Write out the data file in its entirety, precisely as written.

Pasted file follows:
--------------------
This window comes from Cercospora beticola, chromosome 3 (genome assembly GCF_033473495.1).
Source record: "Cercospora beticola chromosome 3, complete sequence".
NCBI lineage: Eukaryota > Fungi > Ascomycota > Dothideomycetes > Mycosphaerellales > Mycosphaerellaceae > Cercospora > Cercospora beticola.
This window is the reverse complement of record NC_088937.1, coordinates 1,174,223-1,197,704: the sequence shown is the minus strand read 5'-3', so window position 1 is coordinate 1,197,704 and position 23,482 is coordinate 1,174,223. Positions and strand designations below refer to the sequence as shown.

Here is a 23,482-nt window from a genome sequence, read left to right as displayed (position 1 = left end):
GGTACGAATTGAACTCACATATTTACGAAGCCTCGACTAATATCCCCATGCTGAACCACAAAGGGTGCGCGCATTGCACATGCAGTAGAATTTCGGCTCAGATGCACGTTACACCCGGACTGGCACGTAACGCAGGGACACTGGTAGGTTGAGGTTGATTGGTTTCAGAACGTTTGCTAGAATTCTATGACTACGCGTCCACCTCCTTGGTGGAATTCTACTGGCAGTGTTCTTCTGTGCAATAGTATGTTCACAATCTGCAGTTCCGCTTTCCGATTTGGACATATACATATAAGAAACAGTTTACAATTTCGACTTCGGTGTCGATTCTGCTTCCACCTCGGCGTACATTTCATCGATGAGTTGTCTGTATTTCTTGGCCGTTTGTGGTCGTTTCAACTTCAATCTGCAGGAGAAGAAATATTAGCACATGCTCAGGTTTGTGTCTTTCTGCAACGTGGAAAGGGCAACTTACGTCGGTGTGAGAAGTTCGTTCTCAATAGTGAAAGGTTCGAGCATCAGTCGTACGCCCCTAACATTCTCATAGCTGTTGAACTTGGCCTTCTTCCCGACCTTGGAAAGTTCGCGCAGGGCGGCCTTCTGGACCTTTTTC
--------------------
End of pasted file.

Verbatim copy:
This window comes from Cercospora beticola, chromosome 3 (genome assembly GCF_033473495.1).
Source record: "Cercospora beticola chromosome 3, complete sequence".
NCBI lineage: Eukaryota > Fungi > Ascomycota > Dothideomycetes > Mycosphaerellales > Mycosphaerellaceae > Cercospora > Cercospora beticola.
This window is the reverse complement of record NC_088937.1, coordinates 1,174,223-1,197,704: the sequence shown is the minus strand read 5'-3', so window position 1 is coordinate 1,197,704 and position 23,482 is coordinate 1,174,223. Positions and strand designations below refer to the sequence as shown.

Here is a 23,482-nt window from a genome sequence, read left to right as displayed (position 1 = left end):
GGTACGAATTGAACTCACATATTTACGAAGCCTCGACTAATATCCCCATGCTGAACCACAAAGGGTGCGCGCATTGCACATGCAGTAGAATTTCGGCTCAGATGCACGTTACACCCGGACTGGCACGTAACGCAGGGACACTGGTAGGTTGAGGTTGATTGGTTTCAGAACGTTTGCTAGAATTCTATGACTACGCGTCCACCTCCTTGGTGGAATTCTACTGGCAGTGTTCTTCTGTGCAATAGTATGTTCACAATCTGCAGTTCCGCTTTCCGATTTGGACATATACATATAAGAAACAGTTTACAATTTCGACTTCGGTGTCGATTCTGCTTCCACCTCGGCGTACATTTCATCGATGAGTTGTCTGTATTTCTTGGCCGTTTGTGGTCGTTTCAACTTCAATCTGCAGGAGAAGAAATATTAGCACATGCTCAGGTTTGTGTCTTTCTGCAACGTGGAAAGGGCAACTTACGTCGGTGTGAGAAGTTCGTTCTCAATAGTGAAAGGTTCGAGCATCAGTCGTACGCCCCTAACATTCTCATAGCTGTTGAACTTGGCCTTCTTCCCGACCTTGGAAAGTTCGCGCAGGGCGGCCTTCTGGACCTTTTTC